Some of us are lost.
Not because we don’t know who we are, what we have, or what we want, but because for so long, we have been people who seem not to have enough to have it all.
It is very hard to accept that we are not perfect and will never be. That there is always going to be someone more intelligent, prettier, and smarter.
Whatever we get, we feel that we are not good enough for it and that someone, whom we feel has a more legitimate claim to things, will come and take them from us. With the comparison demon perching stoutly on our shoulders, we carry these disaffections into our relationships and we hold on far too tightly to our partners than we should. It’s very limiting, this lack of courage to be enough in oneself.
Single women have been the subject of seminars, prayer points, family meetings, counselling, and conferences. They have been featured exclusively in movies, books and articles. The things we should do, or refrain from doing to graduate from this state have being the sum of society’s concern. The single women industry is well and booming.
Many of us have experienced pain in our relationships and we react in different ways to this experience. Nobody has got it together the we way we think.
Not even the authors of such books as “Why Men marry Bitches”; Secrets of an Irresistible Woman: or “Act like a Woman; Think like a man”. There is a reason these authors are either not married or in their second marriages.
Who we truly are, gets buried beneath the calluses and all the history within its ridges. And what many of us can’t understand after all we have been through, and our resolutions of never agains, is how the desire to love and be loved back is still maintained. This is often a source of self-loathe and apathy for our gender.
Most of us do not truly like being female. We think being female is synonymous with being vulnerable and open to hurt; being soft and plaint; being all about feelings. It seems such a bad thing to have: emotions. People say you are weak when you show emotions. But we want to be tough strong, and invisible; and yes, we think being strong means denying our femininity.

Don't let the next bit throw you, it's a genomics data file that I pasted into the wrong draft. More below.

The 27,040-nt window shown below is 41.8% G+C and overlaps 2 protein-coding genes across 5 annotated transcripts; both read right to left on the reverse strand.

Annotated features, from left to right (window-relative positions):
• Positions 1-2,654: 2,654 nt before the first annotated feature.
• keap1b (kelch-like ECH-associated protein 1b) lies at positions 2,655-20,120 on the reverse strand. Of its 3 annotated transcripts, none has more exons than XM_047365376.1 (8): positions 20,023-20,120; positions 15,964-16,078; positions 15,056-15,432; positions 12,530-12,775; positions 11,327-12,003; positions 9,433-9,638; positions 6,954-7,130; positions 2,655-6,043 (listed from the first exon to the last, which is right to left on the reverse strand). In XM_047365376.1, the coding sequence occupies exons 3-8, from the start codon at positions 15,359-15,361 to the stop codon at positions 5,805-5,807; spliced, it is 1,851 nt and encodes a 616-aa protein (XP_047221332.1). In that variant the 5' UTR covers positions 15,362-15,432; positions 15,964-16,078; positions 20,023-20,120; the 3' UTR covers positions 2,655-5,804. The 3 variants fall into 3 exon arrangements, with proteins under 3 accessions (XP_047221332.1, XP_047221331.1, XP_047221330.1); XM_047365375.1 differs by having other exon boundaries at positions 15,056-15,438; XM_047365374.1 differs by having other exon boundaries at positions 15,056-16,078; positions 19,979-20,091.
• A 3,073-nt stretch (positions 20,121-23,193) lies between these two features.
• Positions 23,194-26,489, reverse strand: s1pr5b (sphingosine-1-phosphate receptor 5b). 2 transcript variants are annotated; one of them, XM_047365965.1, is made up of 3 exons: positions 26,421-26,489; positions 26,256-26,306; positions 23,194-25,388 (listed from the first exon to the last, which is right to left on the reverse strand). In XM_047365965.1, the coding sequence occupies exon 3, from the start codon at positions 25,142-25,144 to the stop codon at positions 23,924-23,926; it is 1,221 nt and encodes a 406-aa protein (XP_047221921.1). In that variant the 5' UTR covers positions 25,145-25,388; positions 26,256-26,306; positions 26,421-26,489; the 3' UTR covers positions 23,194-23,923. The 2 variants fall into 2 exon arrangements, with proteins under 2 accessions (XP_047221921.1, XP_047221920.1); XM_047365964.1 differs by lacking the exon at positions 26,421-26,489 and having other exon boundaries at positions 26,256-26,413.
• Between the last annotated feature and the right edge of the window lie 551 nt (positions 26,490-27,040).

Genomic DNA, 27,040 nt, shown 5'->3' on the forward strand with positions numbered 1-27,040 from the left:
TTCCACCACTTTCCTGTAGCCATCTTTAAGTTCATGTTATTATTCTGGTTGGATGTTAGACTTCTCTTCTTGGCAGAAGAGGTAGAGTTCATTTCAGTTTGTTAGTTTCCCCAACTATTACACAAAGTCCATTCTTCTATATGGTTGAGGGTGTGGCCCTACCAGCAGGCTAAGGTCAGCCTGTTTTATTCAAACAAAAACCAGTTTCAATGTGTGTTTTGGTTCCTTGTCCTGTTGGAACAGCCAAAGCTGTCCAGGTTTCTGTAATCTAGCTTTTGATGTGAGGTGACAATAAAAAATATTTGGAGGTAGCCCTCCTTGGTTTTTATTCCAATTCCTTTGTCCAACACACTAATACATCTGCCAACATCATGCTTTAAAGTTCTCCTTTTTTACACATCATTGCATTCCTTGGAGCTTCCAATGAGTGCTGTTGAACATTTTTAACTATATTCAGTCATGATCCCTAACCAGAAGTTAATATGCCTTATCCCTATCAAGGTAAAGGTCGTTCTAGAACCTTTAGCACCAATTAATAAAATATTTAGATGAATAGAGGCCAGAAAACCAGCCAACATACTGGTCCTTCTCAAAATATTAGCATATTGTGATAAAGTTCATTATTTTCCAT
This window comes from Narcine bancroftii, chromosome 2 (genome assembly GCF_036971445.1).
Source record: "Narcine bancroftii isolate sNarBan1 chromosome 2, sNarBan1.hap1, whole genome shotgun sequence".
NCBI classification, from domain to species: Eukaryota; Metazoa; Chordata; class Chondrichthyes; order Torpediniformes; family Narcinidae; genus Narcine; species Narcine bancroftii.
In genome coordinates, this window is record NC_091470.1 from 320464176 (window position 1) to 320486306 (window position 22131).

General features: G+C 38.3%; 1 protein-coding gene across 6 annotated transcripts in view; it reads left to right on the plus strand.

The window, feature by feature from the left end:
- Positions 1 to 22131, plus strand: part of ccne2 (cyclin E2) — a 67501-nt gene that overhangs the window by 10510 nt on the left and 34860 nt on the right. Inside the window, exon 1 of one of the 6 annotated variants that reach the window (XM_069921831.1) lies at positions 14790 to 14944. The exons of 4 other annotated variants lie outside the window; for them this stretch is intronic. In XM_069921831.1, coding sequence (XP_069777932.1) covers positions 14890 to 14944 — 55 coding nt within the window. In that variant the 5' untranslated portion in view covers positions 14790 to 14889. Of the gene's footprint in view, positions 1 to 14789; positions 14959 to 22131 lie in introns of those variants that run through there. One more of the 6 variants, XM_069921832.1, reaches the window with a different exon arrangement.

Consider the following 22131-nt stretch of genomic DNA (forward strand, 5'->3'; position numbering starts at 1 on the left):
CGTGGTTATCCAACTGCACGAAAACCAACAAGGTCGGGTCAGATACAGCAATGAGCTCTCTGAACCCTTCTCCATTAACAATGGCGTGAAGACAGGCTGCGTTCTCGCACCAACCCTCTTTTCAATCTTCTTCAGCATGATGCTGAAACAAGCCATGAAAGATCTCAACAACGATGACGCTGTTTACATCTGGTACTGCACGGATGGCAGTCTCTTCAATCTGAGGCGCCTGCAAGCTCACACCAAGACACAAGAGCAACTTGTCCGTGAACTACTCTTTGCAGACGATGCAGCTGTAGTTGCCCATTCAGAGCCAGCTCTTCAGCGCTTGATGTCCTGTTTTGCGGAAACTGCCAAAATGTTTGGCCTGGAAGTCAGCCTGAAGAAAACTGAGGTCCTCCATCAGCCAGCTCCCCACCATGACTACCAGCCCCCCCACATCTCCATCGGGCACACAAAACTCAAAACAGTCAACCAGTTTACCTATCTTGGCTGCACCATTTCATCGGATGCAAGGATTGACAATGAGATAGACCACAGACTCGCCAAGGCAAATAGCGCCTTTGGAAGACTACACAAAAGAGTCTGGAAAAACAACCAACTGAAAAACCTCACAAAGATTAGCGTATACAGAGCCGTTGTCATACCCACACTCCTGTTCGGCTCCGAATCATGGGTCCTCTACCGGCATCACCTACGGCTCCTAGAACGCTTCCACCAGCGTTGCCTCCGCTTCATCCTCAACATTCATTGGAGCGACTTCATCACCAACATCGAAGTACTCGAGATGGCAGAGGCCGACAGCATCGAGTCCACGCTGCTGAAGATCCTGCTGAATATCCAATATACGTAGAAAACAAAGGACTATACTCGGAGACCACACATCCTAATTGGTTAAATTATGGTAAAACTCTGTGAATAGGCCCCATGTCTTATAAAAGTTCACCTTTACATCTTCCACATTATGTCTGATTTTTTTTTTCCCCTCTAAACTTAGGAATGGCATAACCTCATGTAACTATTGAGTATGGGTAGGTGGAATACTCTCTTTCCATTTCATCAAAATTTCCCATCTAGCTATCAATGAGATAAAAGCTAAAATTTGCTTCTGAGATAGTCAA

And so it becomes that in becoming who we want to be, we have denied so much of who we are. In life, some of the most advanced of women have owned their femininity this way. Women have had to look sexless and uninteresting to be taken seriously in leadership positions. In business, you are told to “grow some balls”; in love, you are told to “act like a woman and think like a man”; and in dealing with life, you are told “big girls don’t cry”.
Is this going to be the legacy of our time? A generation of emotionally neutered women? Numbed beauties who mask their wealth of emotions behind mind blowing intelligence, degrees, title positions and designer labels? Are they carefully laid bricks of a deliberately contrived image?
Women now consider themselves bitches as a show of strength: #bossbitch; #baddestbitch; #bitchbabe; #baddestbitchthateverliveth are now popular hashtags, while our lives asphyxiate in tight dresses.
In the words of Shannon L. Alder,
“I don’t understand women that call themselves “bitch”. It does not empower women. Rather, it reveals to everyone that you were deeply hurt at one time. Because of the pain you are still carrying, you will continue to hurt anyone that reminds you of those moments when you let your guard down and were fooled. Sadly, it sends a clear message to the observant that you are still hurt”
Did any mother ever look in a cradle to consider her baby and hope she grows up to be a bitch? Did any father? Did we hope that our daughters would someday deal with pain with false confidence? Something is wrong with the way we teach women to be women, to understand emotions, and with the way we define strength in our generation.
We want to be hard; we think that is what makes us strong. We want to be cold and unfeeling; we think it makes us immune from being hurt. We want to be blasé and look world wise; we think it shows how insensate we have become about life. But people who say they don’t care are the ones who care the most.
“Be soft. Do not let the world make you make you hard. Do not let the pain make you hate. Do not let the bitterness steal your sweetness.”- Iain Thomas.
Let us be honest with ourselves. Know who we are and be accepting of our needs and desires. No need to hide them away. They do not make us any less or more. They are the sum of who we are.
Photo Credit: Shannon Fagan